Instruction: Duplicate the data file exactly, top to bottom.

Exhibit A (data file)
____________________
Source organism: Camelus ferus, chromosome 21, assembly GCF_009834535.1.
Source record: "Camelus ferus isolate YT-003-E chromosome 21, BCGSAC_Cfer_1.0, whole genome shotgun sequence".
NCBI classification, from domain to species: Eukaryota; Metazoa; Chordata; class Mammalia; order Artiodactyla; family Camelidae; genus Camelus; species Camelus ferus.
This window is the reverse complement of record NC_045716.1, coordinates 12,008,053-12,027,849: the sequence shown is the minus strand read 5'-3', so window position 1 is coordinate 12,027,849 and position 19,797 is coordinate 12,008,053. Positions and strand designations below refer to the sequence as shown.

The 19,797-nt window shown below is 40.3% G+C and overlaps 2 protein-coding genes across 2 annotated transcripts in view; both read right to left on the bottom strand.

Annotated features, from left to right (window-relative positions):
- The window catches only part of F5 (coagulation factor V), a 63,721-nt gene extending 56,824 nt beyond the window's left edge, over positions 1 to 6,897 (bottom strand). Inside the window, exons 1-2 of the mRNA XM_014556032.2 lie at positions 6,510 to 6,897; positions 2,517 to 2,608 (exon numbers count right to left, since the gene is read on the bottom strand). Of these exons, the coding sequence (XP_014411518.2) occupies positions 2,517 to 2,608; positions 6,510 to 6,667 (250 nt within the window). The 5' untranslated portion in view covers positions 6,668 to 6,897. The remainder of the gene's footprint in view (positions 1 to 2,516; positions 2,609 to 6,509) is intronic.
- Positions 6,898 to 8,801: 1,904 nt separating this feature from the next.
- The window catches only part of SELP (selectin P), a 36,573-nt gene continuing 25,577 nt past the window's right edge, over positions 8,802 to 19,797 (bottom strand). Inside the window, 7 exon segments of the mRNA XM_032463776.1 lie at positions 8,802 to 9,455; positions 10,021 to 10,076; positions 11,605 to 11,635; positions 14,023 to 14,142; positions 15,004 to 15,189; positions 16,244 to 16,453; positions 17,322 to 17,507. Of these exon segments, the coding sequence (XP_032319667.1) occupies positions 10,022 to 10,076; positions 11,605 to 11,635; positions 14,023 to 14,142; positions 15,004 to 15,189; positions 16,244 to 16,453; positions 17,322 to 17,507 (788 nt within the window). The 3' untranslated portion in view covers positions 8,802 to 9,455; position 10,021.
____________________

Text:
Source organism: Camelus ferus, chromosome 21, assembly GCF_009834535.1.
Source record: "Camelus ferus isolate YT-003-E chromosome 21, BCGSAC_Cfer_1.0, whole genome shotgun sequence".
NCBI classification, from domain to species: Eukaryota; Metazoa; Chordata; class Mammalia; order Artiodactyla; family Camelidae; genus Camelus; species Camelus ferus.
This window is the reverse complement of record NC_045716.1, coordinates 12,008,053-12,027,849: the sequence shown is the minus strand read 5'-3', so window position 1 is coordinate 12,027,849 and position 19,797 is coordinate 12,008,053. Positions and strand designations below refer to the sequence as shown.

The 19,797-nt window shown below is 40.3% G+C and overlaps 2 protein-coding genes across 2 annotated transcripts in view; both read right to left on the bottom strand.

Annotated features, from left to right (window-relative positions):
- The window catches only part of F5 (coagulation factor V), a 63,721-nt gene extending 56,824 nt beyond the window's left edge, over positions 1 to 6,897 (bottom strand). Inside the window, exons 1-2 of the mRNA XM_014556032.2 lie at positions 6,510 to 6,897; positions 2,517 to 2,608 (exon numbers count right to left, since the gene is read on the bottom strand). Of these exons, the coding sequence (XP_014411518.2) occupies positions 2,517 to 2,608; positions 6,510 to 6,667 (250 nt within the window). The 5' untranslated portion in view covers positions 6,668 to 6,897. The remainder of the gene's footprint in view (positions 1 to 2,516; positions 2,609 to 6,509) is intronic.
- Positions 6,898 to 8,801: 1,904 nt separating this feature from the next.
- The window catches only part of SELP (selectin P), a 36,573-nt gene continuing 25,577 nt past the window's right edge, over positions 8,802 to 19,797 (bottom strand). Inside the window, 7 exon segments of the mRNA XM_032463776.1 lie at positions 8,802 to 9,455; positions 10,021 to 10,076; positions 11,605 to 11,635; positions 14,023 to 14,142; positions 15,004 to 15,189; positions 16,244 to 16,453; positions 17,322 to 17,507. Of these exon segments, the coding sequence (XP_032319667.1) occupies positions 10,022 to 10,076; positions 11,605 to 11,635; positions 14,023 to 14,142; positions 15,004 to 15,189; positions 16,244 to 16,453; positions 17,322 to 17,507 (788 nt within the window). The 3' untranslated portion in view covers positions 8,802 to 9,455; position 10,021.